During an eye examination, you might see the eye doctor direct a beam of light into your eye, and hold various lenses in front of it. But why? Such as test is used to help test the refractive error of your eye, and it's called retinoscopy. Whether you're near or farsighted, or you have astigmatism, examining the reflection of light off your retina is a test your eye doctor can use to see whether you need vision correction.
The most important thing your doctor is checking for during this exam is how well your eyes can focus on the light. We begin the exam by looking for what we call the red reflex. The retinoscope aims a beam of light into your eye, and a reddish light reflects through your pupil and off your retina. The degree at which the light refracts off your retina, which is what eye care professionals call your focal length, is exactly what lets us know how well your eye can focus. If it becomes clear that you can't focus properly, that's when we use a set of lenses. We hold up a few lenses with varying prescriptions in front of the eye to determine which one corrects your vision. That lens power is the prescription you require to rectify your sight with glasses or contact lenses.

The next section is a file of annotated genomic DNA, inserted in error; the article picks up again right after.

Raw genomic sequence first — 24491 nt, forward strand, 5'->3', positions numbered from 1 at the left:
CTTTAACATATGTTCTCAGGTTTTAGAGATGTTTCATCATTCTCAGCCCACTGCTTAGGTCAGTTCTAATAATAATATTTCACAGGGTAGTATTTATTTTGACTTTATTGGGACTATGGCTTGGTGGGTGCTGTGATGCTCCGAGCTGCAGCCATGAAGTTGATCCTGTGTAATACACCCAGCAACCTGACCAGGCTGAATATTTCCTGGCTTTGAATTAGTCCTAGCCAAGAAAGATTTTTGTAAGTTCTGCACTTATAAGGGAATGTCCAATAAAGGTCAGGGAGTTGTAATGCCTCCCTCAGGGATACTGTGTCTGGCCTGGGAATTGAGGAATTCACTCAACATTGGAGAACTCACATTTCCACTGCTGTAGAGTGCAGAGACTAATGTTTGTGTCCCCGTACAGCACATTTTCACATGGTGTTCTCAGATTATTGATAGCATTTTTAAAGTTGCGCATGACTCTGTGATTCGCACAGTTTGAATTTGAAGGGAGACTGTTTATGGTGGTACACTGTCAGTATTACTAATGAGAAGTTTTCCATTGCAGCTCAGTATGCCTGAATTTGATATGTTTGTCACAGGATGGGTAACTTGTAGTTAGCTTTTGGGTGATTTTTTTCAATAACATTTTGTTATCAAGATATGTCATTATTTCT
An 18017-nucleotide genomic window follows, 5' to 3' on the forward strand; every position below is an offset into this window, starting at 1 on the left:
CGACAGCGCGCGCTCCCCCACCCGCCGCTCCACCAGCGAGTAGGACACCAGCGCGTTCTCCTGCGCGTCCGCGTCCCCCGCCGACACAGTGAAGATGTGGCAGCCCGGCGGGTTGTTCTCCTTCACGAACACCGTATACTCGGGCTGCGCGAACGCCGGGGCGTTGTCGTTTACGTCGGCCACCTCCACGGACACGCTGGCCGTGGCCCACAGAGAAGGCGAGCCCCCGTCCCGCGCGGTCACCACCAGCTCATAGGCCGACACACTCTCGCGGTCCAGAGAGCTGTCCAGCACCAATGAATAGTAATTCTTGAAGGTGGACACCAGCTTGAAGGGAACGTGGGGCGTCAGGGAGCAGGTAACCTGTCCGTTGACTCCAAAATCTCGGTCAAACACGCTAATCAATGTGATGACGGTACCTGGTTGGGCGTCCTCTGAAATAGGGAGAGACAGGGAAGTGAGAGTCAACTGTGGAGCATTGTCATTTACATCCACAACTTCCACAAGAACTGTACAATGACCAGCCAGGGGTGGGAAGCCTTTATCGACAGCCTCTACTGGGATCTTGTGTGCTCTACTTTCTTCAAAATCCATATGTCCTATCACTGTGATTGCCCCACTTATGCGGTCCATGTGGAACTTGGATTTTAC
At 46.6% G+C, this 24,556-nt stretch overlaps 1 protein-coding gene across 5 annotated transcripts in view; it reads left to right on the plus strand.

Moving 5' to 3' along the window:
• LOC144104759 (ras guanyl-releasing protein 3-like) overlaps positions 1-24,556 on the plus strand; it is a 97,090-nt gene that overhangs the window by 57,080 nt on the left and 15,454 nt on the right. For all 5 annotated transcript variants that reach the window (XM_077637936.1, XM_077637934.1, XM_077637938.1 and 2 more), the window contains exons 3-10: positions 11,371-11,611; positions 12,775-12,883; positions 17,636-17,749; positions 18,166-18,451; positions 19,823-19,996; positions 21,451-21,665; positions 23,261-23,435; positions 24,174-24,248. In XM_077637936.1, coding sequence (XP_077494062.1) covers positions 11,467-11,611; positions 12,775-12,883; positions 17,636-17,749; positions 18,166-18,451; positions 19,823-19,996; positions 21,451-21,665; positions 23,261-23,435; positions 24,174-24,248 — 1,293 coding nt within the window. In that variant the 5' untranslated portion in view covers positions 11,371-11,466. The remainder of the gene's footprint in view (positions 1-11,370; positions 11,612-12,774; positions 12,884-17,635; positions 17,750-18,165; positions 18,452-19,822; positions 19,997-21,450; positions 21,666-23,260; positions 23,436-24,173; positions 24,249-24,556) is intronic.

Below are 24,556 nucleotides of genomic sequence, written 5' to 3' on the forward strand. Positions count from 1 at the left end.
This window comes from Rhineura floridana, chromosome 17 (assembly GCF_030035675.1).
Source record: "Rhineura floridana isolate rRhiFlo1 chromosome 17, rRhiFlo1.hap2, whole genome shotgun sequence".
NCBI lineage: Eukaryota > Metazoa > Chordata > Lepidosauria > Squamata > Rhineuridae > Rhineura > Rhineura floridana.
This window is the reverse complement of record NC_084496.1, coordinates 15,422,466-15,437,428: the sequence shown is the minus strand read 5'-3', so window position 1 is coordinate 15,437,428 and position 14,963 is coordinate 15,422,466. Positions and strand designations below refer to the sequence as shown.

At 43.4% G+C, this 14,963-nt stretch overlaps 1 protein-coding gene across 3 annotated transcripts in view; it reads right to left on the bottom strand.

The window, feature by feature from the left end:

Your optometrist will perform your exam in a dark room. To make your eyes easier to examine, you'll generally be told to keep your eyes fixed on an object behind the doctor. The exam doesn't include eye charts, which means that a retinoscopy exam is also a very useful tool to determine the prescriptions of those who may struggle with speech, like young children and the elderly.